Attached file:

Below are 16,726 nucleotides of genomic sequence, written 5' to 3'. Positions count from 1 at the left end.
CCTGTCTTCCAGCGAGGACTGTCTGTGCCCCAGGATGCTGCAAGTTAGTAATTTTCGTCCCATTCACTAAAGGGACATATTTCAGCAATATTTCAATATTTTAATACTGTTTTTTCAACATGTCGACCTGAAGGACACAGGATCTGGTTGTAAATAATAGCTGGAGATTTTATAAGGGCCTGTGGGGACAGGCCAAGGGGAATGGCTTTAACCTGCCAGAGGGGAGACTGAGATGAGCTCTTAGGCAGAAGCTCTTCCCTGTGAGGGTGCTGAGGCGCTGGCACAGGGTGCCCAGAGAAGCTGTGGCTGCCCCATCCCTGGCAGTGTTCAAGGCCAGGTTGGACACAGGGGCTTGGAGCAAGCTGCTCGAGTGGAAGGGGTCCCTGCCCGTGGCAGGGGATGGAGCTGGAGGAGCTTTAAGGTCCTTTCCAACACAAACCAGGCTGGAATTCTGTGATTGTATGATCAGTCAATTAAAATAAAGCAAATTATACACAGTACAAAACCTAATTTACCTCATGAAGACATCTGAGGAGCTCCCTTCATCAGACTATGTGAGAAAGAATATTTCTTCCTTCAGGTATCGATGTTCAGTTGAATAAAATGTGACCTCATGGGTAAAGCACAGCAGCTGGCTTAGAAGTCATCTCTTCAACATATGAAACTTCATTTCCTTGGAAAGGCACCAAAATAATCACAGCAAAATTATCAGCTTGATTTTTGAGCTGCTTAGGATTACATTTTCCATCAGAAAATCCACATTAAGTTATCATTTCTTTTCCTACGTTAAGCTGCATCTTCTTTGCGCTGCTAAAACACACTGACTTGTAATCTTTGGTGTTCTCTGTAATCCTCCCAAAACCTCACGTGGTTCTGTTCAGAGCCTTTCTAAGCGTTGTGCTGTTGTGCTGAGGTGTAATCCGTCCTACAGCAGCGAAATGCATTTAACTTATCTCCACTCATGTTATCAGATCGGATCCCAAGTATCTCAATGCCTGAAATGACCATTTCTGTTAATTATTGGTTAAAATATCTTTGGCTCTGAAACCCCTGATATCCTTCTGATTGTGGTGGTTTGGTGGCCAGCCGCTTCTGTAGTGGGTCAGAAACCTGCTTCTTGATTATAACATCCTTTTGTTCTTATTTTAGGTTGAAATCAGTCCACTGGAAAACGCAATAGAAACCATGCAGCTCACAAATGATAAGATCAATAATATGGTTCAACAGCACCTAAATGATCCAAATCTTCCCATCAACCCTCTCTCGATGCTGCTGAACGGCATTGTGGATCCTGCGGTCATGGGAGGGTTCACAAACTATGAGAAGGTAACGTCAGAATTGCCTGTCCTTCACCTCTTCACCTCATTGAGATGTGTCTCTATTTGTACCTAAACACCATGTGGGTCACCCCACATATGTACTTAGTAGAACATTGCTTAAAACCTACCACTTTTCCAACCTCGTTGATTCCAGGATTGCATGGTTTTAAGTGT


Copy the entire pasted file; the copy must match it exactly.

Below are 16,726 nucleotides of genomic sequence, written 5' to 3'. Positions count from 1 at the left end.
CCTGTCTTCCAGCGAGGACTGTCTGTGCCCCAGGATGCTGCAAGTTAGTAATTTTCGTCCCATTCACTAAAGGGACATATTTCAGCAATATTTCAATATTTTAATACTGTTTTTTCAACATGTCGACCTGAAGGACACAGGATCTGGTTGTAAATAATAGCTGGAGATTTTATAAGGGCCTGTGGGGACAGGCCAAGGGGAATGGCTTTAACCTGCCAGAGGGGAGACTGAGATGAGCTCTTAGGCAGAAGCTCTTCCCTGTGAGGGTGCTGAGGCGCTGGCACAGGGTGCCCAGAGAAGCTGTGGCTGCCCCATCCCTGGCAGTGTTCAAGGCCAGGTTGGACACAGGGGCTTGGAGCAAGCTGCTCGAGTGGAAGGGGTCCCTGCCCGTGGCAGGGGATGGAGCTGGAGGAGCTTTAAGGTCCTTTCCAACACAAACCAGGCTGGAATTCTGTGATTGTATGATCAGTCAATTAAAATAAAGCAAATTATACACAGTACAAAACCTAATTTACCTCATGAAGACATCTGAGGAGCTCCCTTCATCAGACTATGTGAGAAAGAATATTTCTTCCTTCAGGTATCGATGTTCAGTTGAATAAAATGTGACCTCATGGGTAAAGCACAGCAGCTGGCTTAGAAGTCATCTCTTCAACATATGAAACTTCATTTCCTTGGAAAGGCACCAAAATAATCACAGCAAAATTATCAGCTTGATTTTTGAGCTGCTTAGGATTACATTTTCCATCAGAAAATCCACATTAAGTTATCATTTCTTTTCCTACGTTAAGCTGCATCTTCTTTGCGCTGCTAAAACACACTGACTTGTAATCTTTGGTGTTCTCTGTAATCCTCCCAAAACCTCACGTGGTTCTGTTCAGAGCCTTTCTAAGCGTTGTGCTGTTGTGCTGAGGTGTAATCCGTCCTACAGCAGCGAAATGCATTTAACTTATCTCCACTCATGTTATCAGATCGGATCCCAAGTATCTCAATGCCTGAAATGACCATTTCTGTTAATTATTGGTTAAAATATCTTTGGCTCTGAAACCCCTGATATCCTTCTGATTGTGGTGGTTTGGTGGCCAGCCGCTTCTGTAGTGGGTCAGAAACCTGCTTCTTGATTATAACATCCTTTTGTTCTTATTTTAGGTTGAAATCAGTCCACTGGAAAACGCAATAGAAACCATGCAGCTCACAAATGATAAGATCAATAATATGGTTCAACAGCACCTAAATGATCCAAATCTTCCCATCAACCCTCTCTCGATGCTGCTGAACGGCATTGTGGATCCTGCGGTCATGGGAGGGTTCACAAACTATGAGAAGGTAACGTCAGAATTGCCTGTCCTTCACCTCTTCACCTCATTGAGATGTGTCTCTATTTGTACCTAAACACCATGTGGGTCACCCCACATATGTACTTAGTAGAACATTGCTTAAAACCTACCACTTTTCCAACCTCGTTGATTCCAGGATTGCATGGTTTTAAGTGT